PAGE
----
THE WHATCOM MUSEUM occupies three distinctive and historically significant buildings in downtown Bellingham’s cultural district. For information regarding hours and admission, please click here.

THE LIGHTCATCHER is designed by Olson Kundig Architects’ founding partner, Jim Olson. The building is named for its focal point and most innovative feature — a spectacular, translucent wall 37 feet high and 180 feet long, that captures the Northwest’s most precious natural resource: sunlight. The 42,000-square-foot-building integrates natural materials native to the region and is the first museum in Washington designed and registered to LEED Silver-Level specifications. The Lightcatcher hosts a rotating schedule of art exhibitions throughout the year as well as our Family Interactive Gallery (FIG).

OLD CITY HALL, home to Whatcom Museum since 1941, is a beloved city landmark. With its Victorian cupolas and central clock tower a stately community presence for more than a century, the history of the building and its inhabitants (including prisoners!) remains central to the Whatcom Museum’s mission. While our fine art exhibitions have moved to the climate-controlled galleries of the Lightcatcher, Old City Hall is open with rotating historical exhibitions and remains the site for many of our most popular programs.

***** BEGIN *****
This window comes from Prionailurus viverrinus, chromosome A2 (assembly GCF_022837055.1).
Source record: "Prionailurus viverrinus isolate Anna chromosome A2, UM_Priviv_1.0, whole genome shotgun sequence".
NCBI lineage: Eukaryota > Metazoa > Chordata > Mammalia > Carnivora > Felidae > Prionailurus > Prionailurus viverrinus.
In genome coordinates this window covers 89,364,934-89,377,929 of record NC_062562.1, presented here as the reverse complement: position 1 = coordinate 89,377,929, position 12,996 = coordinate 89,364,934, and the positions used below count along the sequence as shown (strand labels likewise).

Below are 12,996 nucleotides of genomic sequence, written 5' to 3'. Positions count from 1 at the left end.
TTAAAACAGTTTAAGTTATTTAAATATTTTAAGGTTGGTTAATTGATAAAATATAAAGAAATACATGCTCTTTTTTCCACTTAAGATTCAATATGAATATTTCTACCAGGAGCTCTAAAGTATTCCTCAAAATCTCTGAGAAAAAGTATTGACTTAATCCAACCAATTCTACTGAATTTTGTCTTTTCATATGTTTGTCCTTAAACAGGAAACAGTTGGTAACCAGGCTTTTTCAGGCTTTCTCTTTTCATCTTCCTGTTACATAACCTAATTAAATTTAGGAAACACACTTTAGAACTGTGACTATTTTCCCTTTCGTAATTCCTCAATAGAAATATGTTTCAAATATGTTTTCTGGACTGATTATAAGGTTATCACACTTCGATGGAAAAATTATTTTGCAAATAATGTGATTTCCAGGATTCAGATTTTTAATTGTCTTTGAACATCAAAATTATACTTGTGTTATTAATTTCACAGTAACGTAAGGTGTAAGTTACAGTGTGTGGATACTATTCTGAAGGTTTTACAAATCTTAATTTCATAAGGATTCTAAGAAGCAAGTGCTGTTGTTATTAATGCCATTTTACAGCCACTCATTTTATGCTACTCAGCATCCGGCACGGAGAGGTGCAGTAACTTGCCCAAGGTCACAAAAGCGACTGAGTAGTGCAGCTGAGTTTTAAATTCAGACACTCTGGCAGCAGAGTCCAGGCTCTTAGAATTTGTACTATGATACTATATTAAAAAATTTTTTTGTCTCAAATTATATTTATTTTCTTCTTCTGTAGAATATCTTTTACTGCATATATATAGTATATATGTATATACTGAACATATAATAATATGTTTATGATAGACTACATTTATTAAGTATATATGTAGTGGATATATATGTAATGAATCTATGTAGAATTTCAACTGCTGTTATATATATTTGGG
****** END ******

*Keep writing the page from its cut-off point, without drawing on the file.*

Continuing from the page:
THE SYRE EDUCATION CENTER is home to a classroom space and permanent historical exhibits for group tours and school field trips including “Northwest Coast First Nations,” “Pioneer Life,” “Logging,” and “Birds of the Pacific Northwest.” Built in 1926 as the City of Bellingham’s fire hall and adjacent to the 1892 Old City Hall Building, the Whatcom Museum’s widely recognized Photo Archives are also located on the second floor of the Syre Education Center; the archives are open to the public for research.

One admission gets you into the Lightcatcher, Old City Hall, and the Syre Education Center when it is open.